KIU, Main Campus – On 8th May 1980,
smallpox was officially declared eradicated worldwide by the World Health
Organisation (WHO). Smallpox spread via person-to-person transmission. Over 300
million people died from this virus in the 20th Century.
In 1796, the world’s first vaccine
against any disease was developed. Vaccination from the early 1800s onwards
greatly reduced smallpox globally.
In 1958, having contained the
disease, the government of the USSR called for the global eradication of
smallpox. At the height of the Cold War, the Soviet Union cooperated with The United States of America to eradicate smallpox. Ideologies and politics were
set aside as the world united to fight a common threat.
In the 1960s, smallpox was still
endemic in Africa and Asia, killing millions of people. In solidarity,
countries worked to fight the virus.
In 1967, the World Health
Organisation launched a 10-year Intensified Smallpox Eradication Programme.
Smallpox fighters contended with war zones, population displacement, and rumours.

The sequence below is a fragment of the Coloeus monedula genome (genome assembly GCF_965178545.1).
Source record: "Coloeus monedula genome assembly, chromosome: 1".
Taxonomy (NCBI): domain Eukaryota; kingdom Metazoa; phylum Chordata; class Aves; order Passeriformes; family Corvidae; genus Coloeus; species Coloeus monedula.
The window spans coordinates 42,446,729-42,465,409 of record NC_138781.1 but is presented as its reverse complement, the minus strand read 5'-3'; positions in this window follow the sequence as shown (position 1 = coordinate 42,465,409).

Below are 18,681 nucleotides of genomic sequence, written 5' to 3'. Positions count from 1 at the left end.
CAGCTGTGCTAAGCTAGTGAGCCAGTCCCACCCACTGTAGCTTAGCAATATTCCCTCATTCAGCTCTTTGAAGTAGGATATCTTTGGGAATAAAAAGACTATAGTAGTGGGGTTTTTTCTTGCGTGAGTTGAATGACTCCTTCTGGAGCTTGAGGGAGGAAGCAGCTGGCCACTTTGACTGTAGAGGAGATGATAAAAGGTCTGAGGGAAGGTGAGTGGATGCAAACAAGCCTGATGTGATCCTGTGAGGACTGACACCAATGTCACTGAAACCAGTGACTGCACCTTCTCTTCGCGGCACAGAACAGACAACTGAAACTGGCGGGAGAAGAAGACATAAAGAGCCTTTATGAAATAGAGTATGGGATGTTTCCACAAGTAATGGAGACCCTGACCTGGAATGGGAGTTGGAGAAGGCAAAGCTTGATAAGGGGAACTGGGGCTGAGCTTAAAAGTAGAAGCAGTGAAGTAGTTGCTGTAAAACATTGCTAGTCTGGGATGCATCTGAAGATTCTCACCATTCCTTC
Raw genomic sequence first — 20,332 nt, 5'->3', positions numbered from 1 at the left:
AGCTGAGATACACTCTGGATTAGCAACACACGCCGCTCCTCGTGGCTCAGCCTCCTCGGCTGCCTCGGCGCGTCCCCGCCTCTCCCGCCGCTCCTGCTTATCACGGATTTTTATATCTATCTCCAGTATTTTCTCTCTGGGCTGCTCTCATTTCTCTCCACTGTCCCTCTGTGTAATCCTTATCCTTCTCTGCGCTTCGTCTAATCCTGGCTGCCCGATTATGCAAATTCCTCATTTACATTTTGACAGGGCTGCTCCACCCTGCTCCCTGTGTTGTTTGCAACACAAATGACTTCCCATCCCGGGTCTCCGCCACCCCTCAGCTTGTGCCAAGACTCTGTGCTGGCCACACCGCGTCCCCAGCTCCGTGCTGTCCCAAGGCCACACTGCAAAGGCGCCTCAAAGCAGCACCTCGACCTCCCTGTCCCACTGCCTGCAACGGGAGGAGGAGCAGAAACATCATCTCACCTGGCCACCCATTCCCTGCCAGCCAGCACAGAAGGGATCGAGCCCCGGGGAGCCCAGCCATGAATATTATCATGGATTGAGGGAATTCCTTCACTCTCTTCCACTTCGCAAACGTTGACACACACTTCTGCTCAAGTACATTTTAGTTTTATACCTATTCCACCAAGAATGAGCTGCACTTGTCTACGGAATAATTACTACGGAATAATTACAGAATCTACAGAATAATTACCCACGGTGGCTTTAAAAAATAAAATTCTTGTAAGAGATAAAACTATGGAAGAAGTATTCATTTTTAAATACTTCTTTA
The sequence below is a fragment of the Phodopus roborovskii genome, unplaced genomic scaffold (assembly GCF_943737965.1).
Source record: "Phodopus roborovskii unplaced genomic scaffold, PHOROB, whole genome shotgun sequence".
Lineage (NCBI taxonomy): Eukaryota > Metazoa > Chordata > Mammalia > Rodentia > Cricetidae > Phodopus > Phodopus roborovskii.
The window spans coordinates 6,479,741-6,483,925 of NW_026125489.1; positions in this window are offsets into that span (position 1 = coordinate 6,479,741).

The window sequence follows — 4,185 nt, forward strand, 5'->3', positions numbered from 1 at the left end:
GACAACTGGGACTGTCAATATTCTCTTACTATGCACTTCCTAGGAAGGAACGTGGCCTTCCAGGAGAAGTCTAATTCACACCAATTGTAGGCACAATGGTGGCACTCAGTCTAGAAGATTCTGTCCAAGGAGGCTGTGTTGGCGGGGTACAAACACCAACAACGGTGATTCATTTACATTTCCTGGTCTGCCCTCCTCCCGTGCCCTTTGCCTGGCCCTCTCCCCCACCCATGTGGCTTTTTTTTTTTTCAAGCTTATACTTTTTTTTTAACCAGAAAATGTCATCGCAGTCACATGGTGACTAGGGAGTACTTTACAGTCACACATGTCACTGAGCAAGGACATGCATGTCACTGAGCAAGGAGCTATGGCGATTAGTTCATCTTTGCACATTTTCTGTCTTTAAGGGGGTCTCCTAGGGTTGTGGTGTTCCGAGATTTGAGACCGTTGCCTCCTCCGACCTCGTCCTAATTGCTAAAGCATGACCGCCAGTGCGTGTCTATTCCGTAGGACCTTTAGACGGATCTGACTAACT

But the coordinated and concerted effort, surveillance, contact training,
health worker training, health worker education, and vaccination finally led to
the eradication of smallpox.
This is relevant today because the
vital lessons learned from the smallpox eradication are being used to fight
Polio, Ebola, and now COVID-19. The eradication of smallpox involved millions
of people working together in solidarity.
Today, every case of COVID-19 must
be found so that patients can be treated, and the onward spread stopped. As was
done 40 years ago with smallpox, so can COVID-19 be beaten, together.